Russian spies in the movies

A highly selective guide to movies involving Russian(ish) spies

In Salt, Angelina Jolie plays a CIA officer accused of being a Russian spy. The movie couldn’t have asked for a better tie-in than last month’s arrest of a band of actual Russian spies, who’d been in the US long enough essentially to think of themselves as Americans. In honoUr of this confluence of Cold War nostalgia, we’ve compiled a list of movies about Russian infiltrators.


From Russia With Love (1963)

Dossier SPECTRE’s No. 3 recruits a Russian siren (Daniela Bianchi) to lure James Bond with the promise of a smuggled Soviet decoder machine.

Threat level Low. Although Bianchi’s Tania romances Bond in their first scene, she’s no Mata Hari. The real threat is less Russia than Blofeld and his minions, whose antics in this film alone provide the basis for more than half of Austin Powers.

How Russian is she? As Russian as a woman played by an Italian beauty queen and dubbed by a British Shakespearean actress (Barbara Jefford) possibly could be.


Telefon (1977)

Dossier A hard-line Stalinist (Donald Pleasence) activates a band of brainwashed Russian sleeper-saboteurs in America to stall Soviet talks with the US. KGB agent Charles Bronson is sent to America to stop him.

Threat level As in The Manchurian Candidate, the threat is mainly from within, and in fighting to preserve détente, Bronson’s agent is, ironically, working to help us.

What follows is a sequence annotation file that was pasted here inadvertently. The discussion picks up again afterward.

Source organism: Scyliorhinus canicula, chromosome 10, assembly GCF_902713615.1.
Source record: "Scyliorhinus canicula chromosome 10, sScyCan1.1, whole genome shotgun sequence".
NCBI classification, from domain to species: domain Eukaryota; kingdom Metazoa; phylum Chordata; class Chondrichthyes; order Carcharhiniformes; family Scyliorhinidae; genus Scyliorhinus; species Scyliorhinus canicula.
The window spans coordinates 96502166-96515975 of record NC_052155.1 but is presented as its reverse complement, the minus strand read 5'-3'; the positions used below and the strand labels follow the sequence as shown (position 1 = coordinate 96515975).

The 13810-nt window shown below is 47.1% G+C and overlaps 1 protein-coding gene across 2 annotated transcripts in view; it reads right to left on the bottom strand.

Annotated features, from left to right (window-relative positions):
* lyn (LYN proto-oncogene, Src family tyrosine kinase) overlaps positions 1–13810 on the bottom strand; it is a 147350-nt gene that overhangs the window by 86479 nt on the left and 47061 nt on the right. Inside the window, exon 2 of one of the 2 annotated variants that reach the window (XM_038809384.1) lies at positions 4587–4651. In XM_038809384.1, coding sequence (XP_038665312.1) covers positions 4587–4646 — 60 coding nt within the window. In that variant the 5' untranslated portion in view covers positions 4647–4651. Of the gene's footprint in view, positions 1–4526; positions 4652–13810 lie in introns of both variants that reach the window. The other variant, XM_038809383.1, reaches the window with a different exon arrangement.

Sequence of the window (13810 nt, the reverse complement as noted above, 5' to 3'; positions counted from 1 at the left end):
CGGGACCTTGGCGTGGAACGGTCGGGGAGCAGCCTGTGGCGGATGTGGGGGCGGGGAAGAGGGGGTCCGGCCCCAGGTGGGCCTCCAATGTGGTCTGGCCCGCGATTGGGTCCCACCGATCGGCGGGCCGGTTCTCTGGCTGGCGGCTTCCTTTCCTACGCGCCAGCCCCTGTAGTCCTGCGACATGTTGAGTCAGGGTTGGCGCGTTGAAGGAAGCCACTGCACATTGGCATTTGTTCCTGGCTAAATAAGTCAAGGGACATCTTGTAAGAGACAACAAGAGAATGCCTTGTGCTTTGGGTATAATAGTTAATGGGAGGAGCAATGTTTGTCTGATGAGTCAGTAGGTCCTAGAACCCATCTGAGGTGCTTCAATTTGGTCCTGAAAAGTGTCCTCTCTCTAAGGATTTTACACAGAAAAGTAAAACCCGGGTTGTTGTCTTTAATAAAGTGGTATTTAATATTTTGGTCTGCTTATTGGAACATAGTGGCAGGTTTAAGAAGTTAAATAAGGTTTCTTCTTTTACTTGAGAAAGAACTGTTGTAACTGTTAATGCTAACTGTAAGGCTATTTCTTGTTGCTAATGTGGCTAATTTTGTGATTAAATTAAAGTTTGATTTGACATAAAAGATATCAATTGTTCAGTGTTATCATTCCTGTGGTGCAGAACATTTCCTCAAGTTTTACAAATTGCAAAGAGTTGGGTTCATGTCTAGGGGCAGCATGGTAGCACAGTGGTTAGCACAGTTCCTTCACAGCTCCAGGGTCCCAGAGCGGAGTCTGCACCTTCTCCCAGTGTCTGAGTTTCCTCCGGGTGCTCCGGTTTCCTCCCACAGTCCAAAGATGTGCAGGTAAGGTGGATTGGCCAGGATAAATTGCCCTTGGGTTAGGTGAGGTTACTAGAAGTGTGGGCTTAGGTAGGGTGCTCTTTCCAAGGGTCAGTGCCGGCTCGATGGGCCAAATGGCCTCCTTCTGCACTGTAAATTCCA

How Russian are they? The screenplay makes clear that these Russians are steeped in Communist ideology (‘If that is so, God help us.’ ‘God??’), but politically flexible director Don Siegel’s decision to have them played by unaccented Americans and Brits results in a universal feel.


Red Heat (1988)

Dossier Arnold Schwarzenegger doesn’t play a spy in Walter Hill’s hilarious bit of kitsch, but he does go undercover in a loud blue suit. As a Russian police officer named Ivan Danko, Arnold flies to Chicago to chase down the drug lord who killed his partner.

Threat level
Isolated. Danko’s high-speed bus driving destroys the plaza across from the Wrigley Building, which has recovered well enough to be destroyed again in Transformers 3.

How Russian is he? ‘In Socialist countries, insurance not necessary,’ Danko explains to cop buddy Jim Belushi as he puts the pedal to the metal.

Burn After Reading (2008)

Dossier Nitwit gym employees Brad Pitt and Frances McDormand find a lost disc containing fired CIA agent John Malkovich’s ‘mem-wazz’ and attempt to sell it to Russia.

Threat level You’d think low, but somehow the misunderstandings end up with Malkovich wielding a hatchet.

How Russian are they? The real enemy here is American stupidity.

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